be at least 60 to 80 per cent, according to WHO. Until now, though, the vaccine has often been too expensive in light of a host of competing health problems and coverage rates in some West African countries are critically low, the agency said.
In Nigeria, for example, the coverage rate in 2005 was estimated at 36 per cent.
Between the 1940s and 1960s, widespread mass vaccination campaigns in some African countries had resulted in the almost-complete disappearance of yellow fever, an acute viral disease transmitted by mosquitoes that may kill up to 50 per cent of those with severe cases, WHO said.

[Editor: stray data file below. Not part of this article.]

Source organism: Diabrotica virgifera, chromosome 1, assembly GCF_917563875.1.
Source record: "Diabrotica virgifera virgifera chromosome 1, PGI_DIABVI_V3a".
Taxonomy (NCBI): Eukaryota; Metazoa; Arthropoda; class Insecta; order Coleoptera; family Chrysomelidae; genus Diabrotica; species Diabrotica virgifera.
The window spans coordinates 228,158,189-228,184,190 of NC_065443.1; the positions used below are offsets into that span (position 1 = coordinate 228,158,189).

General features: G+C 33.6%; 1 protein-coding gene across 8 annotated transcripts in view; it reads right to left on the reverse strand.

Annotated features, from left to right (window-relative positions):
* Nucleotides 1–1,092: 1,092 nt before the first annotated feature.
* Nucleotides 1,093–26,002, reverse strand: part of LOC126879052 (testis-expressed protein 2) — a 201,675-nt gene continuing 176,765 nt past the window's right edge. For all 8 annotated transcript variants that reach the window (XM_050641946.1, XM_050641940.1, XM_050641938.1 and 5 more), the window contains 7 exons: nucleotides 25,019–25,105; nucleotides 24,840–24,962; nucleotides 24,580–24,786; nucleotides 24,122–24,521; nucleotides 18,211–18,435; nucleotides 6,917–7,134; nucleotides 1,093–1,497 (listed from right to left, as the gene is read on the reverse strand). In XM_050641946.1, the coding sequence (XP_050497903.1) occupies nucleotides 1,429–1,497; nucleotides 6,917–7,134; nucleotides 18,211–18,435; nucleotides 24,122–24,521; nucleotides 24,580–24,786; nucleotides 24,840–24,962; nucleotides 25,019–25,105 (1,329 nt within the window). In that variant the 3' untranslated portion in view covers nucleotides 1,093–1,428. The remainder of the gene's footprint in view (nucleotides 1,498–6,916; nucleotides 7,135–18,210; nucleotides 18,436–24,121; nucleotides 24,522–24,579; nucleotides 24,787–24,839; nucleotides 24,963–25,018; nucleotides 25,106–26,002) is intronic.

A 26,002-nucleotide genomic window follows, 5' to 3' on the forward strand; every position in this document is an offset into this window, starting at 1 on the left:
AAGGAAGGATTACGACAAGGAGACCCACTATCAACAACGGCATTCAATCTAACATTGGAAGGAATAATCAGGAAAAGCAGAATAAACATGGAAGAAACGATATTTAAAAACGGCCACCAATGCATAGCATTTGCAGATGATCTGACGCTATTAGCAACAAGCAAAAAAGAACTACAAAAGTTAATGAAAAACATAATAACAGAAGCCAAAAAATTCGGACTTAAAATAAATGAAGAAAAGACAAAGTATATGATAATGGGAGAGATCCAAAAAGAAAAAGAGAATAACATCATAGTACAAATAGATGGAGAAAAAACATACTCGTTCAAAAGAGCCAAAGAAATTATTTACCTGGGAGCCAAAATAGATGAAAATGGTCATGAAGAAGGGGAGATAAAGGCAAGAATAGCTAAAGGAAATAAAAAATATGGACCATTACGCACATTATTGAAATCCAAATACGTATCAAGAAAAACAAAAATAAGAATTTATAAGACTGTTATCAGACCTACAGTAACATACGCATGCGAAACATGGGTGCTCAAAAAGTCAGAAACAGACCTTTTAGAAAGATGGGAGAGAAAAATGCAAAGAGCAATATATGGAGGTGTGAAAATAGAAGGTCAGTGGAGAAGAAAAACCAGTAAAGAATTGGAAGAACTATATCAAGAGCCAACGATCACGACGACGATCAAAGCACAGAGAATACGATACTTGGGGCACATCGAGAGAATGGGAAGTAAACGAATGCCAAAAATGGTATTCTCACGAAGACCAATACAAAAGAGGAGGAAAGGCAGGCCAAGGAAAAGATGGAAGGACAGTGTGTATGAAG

However, as immunization campaigns waned, a generation of people grew up with no immunity to the disease, and by the 1990s the number of annual cases had risen to an estimated 200,000 per year, with 30,000 deaths, and urban outbreaks were starting to occur.
"As we see more people moving to cities for work, but returning to their rural villages from time to time, we also see the possibility of Yellow Fever epidemics multiply," said Sylvie Briand, Project Manager of the Yellow Fever Initiative in WHO.
Benin, Burkina Faso, Cameroon, Cte d'Ivoire, Ghana, Guinea, Liberia, Mali, Nigeria, Senegal, Sierra Leone and Togo are the countries covered by the initiative.
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